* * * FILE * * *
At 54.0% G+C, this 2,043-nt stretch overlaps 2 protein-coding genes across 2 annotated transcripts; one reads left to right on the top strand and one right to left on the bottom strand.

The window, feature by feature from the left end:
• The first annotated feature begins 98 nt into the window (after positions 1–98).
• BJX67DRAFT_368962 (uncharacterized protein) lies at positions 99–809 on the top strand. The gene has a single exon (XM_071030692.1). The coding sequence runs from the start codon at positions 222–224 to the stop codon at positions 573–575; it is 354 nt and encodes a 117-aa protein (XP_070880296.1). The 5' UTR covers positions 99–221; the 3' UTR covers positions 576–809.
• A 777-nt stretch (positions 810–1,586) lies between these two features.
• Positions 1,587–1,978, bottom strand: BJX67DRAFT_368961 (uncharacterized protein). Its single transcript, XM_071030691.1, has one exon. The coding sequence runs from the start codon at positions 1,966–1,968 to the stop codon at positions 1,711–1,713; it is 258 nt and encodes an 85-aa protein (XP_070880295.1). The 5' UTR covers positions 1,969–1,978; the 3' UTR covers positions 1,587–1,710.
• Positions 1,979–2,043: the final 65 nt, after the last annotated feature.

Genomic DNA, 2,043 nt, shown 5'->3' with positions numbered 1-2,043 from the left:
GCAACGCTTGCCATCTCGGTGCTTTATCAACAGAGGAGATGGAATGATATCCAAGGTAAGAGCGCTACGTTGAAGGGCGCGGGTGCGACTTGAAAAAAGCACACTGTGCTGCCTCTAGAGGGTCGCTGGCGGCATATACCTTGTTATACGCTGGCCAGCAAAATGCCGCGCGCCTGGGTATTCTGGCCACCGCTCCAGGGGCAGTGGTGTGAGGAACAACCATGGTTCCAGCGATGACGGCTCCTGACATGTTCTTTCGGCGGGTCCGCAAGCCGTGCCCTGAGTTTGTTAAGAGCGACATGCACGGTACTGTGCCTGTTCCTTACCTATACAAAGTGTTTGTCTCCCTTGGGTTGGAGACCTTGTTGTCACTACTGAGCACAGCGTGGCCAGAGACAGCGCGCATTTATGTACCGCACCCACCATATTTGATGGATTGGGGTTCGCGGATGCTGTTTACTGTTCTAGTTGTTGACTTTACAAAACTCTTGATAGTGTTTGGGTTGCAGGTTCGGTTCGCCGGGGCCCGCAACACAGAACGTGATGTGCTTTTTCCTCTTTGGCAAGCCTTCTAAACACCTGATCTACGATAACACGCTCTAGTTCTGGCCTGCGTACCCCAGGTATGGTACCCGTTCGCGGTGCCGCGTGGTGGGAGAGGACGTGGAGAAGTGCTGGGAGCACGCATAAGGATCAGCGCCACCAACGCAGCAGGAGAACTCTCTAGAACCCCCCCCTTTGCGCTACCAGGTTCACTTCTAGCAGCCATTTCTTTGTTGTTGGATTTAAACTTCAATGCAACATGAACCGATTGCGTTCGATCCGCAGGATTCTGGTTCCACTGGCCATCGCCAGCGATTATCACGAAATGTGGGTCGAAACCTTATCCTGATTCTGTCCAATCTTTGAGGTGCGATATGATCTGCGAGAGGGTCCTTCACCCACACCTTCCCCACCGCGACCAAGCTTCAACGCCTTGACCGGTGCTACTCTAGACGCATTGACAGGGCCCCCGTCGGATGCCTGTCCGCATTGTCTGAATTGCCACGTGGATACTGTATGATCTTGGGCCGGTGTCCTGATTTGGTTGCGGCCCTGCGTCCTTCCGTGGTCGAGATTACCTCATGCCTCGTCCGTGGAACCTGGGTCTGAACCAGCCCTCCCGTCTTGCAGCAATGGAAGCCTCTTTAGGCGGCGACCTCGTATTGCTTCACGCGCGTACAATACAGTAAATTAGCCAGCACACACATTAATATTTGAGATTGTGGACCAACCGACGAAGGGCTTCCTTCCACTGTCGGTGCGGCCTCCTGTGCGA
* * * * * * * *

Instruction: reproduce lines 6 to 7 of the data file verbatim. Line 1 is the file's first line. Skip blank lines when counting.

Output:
• Positions 1,587–1,978, bottom strand: BJX67DRAFT_368961 (uncharacterized protein). Its single transcript, XM_071030691.1, has one exon. The coding sequence runs from the start codon at positions 1,966–1,968 to the stop codon at positions 1,711–1,713; it is 258 nt and encodes an 85-aa protein (XP_070880295.1). The 5' UTR covers positions 1,969–1,978; the 3' UTR covers positions 1,587–1,710.
• Positions 1,979–2,043: the final 65 nt, after the last annotated feature.